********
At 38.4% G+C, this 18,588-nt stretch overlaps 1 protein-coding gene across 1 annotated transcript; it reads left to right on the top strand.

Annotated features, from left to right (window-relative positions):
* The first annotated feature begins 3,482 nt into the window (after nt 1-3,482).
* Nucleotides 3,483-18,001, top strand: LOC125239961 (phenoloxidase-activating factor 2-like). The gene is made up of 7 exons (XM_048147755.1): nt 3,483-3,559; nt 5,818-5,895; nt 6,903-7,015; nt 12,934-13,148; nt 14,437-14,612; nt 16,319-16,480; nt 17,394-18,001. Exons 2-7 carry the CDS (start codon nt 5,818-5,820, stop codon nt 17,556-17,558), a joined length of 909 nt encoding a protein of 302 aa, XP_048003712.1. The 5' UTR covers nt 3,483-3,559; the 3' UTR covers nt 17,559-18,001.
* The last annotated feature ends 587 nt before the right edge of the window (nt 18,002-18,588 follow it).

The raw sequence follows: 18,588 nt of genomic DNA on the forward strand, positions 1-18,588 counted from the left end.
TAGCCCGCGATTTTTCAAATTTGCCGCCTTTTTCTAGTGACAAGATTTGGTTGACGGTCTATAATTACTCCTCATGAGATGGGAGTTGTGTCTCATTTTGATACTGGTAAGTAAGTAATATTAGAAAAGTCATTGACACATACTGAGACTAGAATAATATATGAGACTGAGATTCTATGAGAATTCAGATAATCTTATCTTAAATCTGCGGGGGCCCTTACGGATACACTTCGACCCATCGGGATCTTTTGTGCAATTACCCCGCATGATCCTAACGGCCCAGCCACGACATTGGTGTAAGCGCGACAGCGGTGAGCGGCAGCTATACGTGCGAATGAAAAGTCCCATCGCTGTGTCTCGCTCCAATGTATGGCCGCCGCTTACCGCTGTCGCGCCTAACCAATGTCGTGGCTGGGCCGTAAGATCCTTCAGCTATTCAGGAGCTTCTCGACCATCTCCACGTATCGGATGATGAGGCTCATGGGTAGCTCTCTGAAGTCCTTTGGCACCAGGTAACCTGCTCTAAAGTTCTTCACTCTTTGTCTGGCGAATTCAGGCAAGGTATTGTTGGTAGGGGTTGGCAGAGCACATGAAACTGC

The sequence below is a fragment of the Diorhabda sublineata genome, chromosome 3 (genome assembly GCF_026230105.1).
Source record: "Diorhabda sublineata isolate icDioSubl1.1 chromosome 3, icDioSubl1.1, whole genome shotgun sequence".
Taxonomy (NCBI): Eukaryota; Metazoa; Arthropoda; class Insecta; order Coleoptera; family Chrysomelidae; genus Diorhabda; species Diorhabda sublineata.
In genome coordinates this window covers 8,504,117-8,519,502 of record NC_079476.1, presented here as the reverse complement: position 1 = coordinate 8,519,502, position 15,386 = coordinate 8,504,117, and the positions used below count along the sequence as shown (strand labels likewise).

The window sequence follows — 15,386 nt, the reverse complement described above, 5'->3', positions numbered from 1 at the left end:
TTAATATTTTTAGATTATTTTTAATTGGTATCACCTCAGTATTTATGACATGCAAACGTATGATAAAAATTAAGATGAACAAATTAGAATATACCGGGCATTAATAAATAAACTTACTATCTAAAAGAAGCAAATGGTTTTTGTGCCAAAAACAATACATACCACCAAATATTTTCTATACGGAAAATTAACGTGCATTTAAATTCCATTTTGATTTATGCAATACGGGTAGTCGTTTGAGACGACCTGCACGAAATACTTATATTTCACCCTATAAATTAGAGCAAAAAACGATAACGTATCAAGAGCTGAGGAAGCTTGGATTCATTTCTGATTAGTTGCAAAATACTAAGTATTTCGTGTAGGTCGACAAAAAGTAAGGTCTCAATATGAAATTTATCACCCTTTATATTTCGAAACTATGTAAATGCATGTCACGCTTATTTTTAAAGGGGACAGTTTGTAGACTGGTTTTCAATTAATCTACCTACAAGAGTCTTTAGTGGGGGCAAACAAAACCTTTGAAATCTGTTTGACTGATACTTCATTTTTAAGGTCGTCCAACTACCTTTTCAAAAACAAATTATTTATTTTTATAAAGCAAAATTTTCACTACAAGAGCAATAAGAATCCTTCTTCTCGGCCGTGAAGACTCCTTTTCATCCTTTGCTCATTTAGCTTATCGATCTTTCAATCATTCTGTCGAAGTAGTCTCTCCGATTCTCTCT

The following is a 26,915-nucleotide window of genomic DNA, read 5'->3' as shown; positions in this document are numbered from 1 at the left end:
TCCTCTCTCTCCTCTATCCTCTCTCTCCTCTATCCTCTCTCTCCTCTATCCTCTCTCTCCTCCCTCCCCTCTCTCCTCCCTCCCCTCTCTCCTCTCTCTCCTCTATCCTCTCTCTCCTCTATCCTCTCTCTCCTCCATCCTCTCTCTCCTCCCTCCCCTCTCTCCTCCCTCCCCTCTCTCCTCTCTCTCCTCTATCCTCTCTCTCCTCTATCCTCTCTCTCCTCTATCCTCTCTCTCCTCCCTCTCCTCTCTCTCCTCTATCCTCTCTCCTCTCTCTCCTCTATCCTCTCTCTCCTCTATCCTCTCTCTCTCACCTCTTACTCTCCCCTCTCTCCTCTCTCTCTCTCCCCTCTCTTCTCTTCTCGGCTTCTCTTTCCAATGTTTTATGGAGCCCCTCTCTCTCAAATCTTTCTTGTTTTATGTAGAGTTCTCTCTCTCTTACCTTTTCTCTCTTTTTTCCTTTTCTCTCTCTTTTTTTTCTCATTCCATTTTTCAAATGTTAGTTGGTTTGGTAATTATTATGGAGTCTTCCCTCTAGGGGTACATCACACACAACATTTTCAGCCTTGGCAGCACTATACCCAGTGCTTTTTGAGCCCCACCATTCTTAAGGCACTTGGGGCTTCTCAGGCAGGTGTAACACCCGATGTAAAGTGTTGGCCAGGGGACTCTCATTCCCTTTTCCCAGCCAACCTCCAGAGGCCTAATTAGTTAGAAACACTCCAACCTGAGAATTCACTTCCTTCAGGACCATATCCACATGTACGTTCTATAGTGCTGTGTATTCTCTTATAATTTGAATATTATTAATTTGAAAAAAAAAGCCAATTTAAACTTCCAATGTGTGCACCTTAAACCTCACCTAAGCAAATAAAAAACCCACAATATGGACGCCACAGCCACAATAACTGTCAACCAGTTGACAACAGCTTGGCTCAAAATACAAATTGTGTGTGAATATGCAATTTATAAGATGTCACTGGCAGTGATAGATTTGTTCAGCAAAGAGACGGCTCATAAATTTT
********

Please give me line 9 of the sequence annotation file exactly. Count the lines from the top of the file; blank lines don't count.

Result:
Source record: "Diorhabda sublineata isolate icDioSubl1.1 chromosome 3, icDioSubl1.1, whole genome shotgun sequence".